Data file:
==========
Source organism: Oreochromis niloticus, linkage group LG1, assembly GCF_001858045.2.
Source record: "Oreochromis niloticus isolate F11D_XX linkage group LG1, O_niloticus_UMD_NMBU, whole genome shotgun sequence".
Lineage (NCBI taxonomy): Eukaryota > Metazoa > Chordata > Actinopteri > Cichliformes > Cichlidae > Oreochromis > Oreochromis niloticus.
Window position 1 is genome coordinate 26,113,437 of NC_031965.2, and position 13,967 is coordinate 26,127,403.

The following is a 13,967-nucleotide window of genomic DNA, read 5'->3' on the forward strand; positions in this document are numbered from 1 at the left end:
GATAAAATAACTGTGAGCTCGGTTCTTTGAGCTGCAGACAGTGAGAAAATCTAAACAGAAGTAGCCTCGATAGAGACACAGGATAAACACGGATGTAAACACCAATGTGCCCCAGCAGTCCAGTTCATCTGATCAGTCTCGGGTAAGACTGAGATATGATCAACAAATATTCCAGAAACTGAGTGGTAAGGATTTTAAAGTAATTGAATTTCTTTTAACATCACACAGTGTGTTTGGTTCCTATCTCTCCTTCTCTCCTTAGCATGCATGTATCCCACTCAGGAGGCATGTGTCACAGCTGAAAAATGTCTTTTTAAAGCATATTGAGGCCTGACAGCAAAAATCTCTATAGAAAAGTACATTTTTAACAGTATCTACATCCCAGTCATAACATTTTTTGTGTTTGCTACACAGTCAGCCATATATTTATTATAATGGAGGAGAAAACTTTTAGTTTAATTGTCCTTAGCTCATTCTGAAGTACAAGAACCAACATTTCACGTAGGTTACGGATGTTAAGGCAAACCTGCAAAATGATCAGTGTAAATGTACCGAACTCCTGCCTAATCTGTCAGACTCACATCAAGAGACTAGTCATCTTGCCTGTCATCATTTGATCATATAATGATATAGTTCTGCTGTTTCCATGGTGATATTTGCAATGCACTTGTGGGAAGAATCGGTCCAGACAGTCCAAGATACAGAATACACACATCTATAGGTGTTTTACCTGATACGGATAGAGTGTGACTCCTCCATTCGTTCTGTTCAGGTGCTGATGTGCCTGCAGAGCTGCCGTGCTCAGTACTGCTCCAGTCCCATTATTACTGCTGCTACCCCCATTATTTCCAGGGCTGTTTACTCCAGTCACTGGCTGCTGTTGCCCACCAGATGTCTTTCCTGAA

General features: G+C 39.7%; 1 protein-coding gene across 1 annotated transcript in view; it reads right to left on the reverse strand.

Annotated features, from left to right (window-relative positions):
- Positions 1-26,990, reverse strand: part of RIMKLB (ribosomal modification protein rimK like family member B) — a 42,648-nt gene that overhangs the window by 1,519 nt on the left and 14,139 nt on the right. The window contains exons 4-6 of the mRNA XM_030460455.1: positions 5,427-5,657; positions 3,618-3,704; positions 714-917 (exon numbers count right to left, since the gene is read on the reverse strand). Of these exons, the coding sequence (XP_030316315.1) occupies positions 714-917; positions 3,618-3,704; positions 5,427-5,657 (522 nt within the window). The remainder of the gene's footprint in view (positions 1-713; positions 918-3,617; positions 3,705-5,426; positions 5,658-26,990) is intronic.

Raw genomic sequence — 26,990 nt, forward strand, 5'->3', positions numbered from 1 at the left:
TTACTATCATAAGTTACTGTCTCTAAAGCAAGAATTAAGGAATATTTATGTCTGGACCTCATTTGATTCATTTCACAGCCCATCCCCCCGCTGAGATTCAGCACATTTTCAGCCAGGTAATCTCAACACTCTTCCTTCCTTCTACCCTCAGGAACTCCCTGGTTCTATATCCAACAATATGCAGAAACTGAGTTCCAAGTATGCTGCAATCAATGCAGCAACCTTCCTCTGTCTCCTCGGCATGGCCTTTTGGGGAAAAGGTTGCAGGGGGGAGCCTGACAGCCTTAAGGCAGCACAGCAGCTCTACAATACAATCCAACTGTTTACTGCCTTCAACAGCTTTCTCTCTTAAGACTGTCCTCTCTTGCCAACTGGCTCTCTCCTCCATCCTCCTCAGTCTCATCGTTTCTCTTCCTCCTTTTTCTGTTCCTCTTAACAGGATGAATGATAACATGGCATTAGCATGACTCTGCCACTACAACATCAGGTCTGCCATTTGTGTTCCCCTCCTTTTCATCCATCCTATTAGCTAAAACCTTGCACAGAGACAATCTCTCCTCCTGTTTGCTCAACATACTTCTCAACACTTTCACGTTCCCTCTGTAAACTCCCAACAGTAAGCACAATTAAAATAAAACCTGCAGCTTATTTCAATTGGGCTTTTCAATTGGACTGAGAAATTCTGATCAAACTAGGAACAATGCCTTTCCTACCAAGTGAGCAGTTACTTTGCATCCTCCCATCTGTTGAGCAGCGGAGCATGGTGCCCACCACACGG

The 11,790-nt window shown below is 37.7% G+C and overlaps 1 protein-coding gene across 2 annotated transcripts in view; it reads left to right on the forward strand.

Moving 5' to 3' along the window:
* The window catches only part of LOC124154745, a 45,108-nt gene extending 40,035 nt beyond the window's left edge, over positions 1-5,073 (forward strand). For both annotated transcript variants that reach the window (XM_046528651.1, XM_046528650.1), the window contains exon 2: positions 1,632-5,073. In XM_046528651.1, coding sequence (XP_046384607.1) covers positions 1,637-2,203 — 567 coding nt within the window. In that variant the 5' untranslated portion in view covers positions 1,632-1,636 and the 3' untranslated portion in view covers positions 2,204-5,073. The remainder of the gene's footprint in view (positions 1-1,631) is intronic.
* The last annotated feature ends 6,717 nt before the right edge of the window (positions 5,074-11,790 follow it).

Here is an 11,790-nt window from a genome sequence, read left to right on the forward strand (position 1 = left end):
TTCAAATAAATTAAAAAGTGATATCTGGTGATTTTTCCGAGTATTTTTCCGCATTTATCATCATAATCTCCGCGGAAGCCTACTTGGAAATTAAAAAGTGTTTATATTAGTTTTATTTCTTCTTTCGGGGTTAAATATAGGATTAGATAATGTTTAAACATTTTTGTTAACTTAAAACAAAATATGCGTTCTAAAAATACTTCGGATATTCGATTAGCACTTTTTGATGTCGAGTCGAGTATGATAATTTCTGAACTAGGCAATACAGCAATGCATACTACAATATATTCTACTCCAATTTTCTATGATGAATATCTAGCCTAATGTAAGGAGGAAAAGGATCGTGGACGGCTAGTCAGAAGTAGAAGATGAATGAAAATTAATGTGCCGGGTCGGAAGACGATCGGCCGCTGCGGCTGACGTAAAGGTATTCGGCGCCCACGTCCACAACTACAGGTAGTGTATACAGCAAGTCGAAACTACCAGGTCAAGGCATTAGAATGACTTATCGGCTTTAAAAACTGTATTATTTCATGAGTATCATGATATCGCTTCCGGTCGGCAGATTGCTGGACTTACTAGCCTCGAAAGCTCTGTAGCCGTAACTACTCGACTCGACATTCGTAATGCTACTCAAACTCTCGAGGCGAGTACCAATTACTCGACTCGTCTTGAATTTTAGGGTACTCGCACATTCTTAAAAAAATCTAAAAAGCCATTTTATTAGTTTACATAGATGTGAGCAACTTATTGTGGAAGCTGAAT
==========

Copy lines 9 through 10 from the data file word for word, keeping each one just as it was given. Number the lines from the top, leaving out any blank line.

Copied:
- Positions 1-26,990, reverse strand: part of RIMKLB (ribosomal modification protein rimK like family member B) — a 42,648-nt gene that overhangs the window by 1,519 nt on the left and 14,139 nt on the right. The window contains exons 4-6 of the mRNA XM_030460455.1: positions 5,427-5,657; positions 3,618-3,704; positions 714-917 (exon numbers count right to left, since the gene is read on the reverse strand). Of these exons, the coding sequence (XP_030316315.1) occupies positions 714-917; positions 3,618-3,704; positions 5,427-5,657 (522 nt within the window). The remainder of the gene's footprint in view (positions 1-713; positions 918-3,617; positions 3,705-5,426; positions 5,658-26,990) is intronic.

Raw genomic sequence — 26,990 nt, forward strand, 5'->3', positions numbered from 1 at the left: